A Bear's Face on Mars Blake Lively's New Role Recognizing a Stroke Data Privacy Day Easy Chocolate Cake Recipe Peacock Discount Dead Space Remake Mental Health Exercises
Want CNET to notify you of price drops and the latest stories?
No, thank you

Are 2K+ smartphone resolutions overkill? Maybe not.

The Samsung Galaxy S5 is said to have a crazy-high-resolution screen. But does that even matter on a phone?

The Vivo Xplay 3S is the world's first 2K smartphone, but Samsung's nipping at its heels.

Like it or not, the forthcoming Samsung Galaxy S5 is set to usher in the era of ultra HD smartphone screens.

The Galaxy S5 won't be the first mobile handset to showcase a 2,560x1,440-pixel resolution -- that honor belongs to the Vivo Xplay 3S -- but it will be the handset that draws the most attention, at least initially. And part of that conversation will revolve around just how necessary, even useful, it is to top a phone with a screen resolution so high.

Apple has long stood by the 326ppi pixel density of its Retina Display as the optimal pixel density for a smartphone screen, the point beyond which the naked eye can't meaningfully tell the difference among higher resolutions. It is a logical stance based on 20/20 vision, and it's a similar premise used by optometrists when testing your eyes.

This very real argument of diminished visual returns is the same reason that CNET TV guru David Katzmaier counsels buyers to avoid a 4K TV. Unless you're sitting close enough, extreme detail and nuances will be lost on you, and you'll wind up buying more image than you can really appreciate.

So, are smartphones that feature first 2K-through-4K resolutions giving you more visual complexity than you can really take in? The answer is that it depends on the size of the screen and how far you hold it from your face.

Unlike TVs, smartphones are handheld devices that are used for reading as much as they are for image-viewing. Since you typically view them at a much closer distance than a TV, and even a tablet, you can distinguish finer details like large swaths of tiny text and HD images.

The upward creep of ever-larger smartphone screens also means that there's much more room than before for eyeballing content up close. A 5.7-inch, 6-inch, or even 6.3-inch smartphone has a much vaster area for viewing the full desktop version of Web sites without making you squint, zoom in, or resort to mobile-optimized layouts.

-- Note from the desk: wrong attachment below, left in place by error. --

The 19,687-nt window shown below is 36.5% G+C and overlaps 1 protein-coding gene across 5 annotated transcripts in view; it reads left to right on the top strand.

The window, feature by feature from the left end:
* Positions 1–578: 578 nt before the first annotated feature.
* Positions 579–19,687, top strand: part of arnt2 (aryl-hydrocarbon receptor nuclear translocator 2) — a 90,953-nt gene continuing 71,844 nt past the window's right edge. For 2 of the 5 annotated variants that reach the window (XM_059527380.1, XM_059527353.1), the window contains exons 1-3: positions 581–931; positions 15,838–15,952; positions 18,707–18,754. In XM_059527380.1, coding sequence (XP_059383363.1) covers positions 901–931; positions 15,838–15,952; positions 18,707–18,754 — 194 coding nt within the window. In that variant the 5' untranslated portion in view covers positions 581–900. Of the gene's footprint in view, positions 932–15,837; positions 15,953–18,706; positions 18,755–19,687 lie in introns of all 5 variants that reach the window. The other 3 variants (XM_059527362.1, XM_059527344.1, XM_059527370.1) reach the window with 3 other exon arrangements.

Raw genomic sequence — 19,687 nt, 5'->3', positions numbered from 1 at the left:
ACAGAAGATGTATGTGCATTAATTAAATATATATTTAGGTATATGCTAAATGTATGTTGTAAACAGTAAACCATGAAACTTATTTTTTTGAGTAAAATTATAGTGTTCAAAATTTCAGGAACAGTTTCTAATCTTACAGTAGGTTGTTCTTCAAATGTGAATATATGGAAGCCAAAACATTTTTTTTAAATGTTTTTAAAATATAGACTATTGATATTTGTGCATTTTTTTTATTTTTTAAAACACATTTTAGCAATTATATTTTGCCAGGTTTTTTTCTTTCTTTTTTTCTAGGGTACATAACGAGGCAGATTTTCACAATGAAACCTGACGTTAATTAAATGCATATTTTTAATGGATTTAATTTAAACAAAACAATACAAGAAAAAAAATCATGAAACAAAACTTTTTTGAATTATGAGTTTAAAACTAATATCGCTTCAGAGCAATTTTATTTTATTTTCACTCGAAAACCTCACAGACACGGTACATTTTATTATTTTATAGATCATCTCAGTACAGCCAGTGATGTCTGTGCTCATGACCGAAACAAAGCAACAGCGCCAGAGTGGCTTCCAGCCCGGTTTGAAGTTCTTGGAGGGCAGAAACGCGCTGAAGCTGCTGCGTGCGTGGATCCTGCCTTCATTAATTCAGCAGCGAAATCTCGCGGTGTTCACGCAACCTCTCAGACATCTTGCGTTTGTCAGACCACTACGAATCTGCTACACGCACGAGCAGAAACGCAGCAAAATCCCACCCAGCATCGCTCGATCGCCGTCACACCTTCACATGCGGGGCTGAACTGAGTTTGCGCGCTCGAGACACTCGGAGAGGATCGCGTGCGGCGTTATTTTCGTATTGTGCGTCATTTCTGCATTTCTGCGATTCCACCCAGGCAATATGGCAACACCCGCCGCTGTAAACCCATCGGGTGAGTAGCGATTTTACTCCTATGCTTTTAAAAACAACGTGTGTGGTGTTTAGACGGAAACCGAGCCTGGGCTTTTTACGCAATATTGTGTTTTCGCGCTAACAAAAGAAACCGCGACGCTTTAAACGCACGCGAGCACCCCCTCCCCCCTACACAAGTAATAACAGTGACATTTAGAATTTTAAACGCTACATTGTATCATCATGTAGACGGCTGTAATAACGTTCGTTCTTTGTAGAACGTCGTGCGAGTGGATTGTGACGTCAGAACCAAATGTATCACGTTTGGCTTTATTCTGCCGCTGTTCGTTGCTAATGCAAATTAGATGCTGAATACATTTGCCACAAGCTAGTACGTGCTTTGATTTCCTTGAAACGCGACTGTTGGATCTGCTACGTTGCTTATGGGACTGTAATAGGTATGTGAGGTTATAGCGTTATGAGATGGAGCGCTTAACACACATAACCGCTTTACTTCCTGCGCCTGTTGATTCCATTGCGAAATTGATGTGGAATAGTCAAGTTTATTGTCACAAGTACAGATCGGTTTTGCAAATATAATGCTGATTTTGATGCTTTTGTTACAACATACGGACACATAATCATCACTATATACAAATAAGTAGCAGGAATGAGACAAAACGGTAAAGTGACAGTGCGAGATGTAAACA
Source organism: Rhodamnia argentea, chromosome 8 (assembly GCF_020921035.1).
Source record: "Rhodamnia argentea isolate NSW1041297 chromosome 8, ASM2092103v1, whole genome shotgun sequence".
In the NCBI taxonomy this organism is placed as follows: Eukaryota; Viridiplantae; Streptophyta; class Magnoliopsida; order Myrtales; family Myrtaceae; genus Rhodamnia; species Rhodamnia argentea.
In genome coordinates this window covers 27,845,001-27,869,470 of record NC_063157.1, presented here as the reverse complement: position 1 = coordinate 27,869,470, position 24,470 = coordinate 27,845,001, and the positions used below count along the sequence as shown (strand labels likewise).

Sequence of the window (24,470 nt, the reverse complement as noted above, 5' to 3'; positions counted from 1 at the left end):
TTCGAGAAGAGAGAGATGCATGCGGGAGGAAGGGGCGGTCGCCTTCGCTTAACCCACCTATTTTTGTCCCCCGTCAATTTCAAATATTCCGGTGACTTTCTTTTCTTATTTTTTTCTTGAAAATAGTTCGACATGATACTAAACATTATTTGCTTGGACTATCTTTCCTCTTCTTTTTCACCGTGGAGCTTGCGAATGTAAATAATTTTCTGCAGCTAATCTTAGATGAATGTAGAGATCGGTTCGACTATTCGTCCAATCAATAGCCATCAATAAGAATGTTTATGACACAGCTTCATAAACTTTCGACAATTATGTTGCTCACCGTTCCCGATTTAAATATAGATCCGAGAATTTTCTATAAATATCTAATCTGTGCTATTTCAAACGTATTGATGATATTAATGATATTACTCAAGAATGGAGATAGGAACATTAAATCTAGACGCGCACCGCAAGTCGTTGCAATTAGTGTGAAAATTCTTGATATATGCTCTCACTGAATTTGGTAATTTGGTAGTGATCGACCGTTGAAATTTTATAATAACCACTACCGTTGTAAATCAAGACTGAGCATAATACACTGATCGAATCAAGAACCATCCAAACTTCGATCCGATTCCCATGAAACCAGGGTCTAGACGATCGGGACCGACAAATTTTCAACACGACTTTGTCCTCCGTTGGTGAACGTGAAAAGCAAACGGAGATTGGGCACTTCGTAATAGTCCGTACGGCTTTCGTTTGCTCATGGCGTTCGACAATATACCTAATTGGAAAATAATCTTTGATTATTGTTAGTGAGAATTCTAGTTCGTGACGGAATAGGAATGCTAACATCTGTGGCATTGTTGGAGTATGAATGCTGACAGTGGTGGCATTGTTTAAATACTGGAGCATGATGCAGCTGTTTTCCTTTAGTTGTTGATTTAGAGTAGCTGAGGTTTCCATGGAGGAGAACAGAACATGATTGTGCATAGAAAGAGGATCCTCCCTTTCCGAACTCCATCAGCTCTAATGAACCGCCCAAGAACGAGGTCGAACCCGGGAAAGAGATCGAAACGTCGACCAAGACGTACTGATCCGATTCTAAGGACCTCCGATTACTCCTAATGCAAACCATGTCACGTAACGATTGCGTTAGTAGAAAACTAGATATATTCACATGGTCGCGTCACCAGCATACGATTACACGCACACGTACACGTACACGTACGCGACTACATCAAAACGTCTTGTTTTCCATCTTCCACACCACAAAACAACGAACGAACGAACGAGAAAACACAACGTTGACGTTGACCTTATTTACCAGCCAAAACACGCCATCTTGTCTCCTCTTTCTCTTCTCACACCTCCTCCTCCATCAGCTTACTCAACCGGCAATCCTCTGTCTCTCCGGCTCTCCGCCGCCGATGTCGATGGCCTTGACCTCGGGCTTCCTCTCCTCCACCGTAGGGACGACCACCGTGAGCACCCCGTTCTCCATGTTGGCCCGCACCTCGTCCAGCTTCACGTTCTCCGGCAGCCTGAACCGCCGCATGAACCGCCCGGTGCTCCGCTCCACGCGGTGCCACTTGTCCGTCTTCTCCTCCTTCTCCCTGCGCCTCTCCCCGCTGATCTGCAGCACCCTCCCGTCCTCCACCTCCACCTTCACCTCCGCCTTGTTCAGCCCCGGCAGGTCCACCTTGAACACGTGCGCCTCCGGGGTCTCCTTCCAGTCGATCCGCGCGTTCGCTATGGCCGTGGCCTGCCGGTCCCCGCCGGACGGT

Display resolution on larger-screen phones makes a huge difference. The 720p HD resolution on Samsung's 6.3-inch Galaxy Mega (206ppi) is noticeably fuzzier than, say, the much higher definition Samsung Galaxy Note 3, with a pixel density of 386ppi. In contrast, a 2K ultra-HD display on that Mega would get you a pixel density of 466ppi on that 6.3-inch screen.

There is a limit to how much you benefit from increased resolution, based on the size of the screen and how far away you hold the device from your face. CNET's Katzmaier uses this handy 4K calculator as a reference for 4K TVs, but it also applies to phones when you adjust the dimensions. It calculates a percentage benefit in viewing 4K over 1080p. The smaller the percentage benefit, the less your eyes will be able to naturally detect a difference.

Results from an online 4K calculator, adjusted for a 6-inch smartphone. Screenshot by Jessica Dolcourt/CNET

In the above scenario, I posited a 6-inch screen held at about 8 inches from one's face. The results calculated a 72 percent improvement in optics over 1080p HD, with an ideal resolution that's just about the 2,560x1,440 pixels we'll start seeing on a lot of phones. That's a pretty strong benefit, according to this calculation -- but it's your peepers you'll ultimately have to please most.

At the end of the day, the improvement in display resolution may not always be obvious unless or until you hold high-res smartphones side-by-side, but there is a case for ultra HD displays to boost the visible detail on smartphones with the largest screens.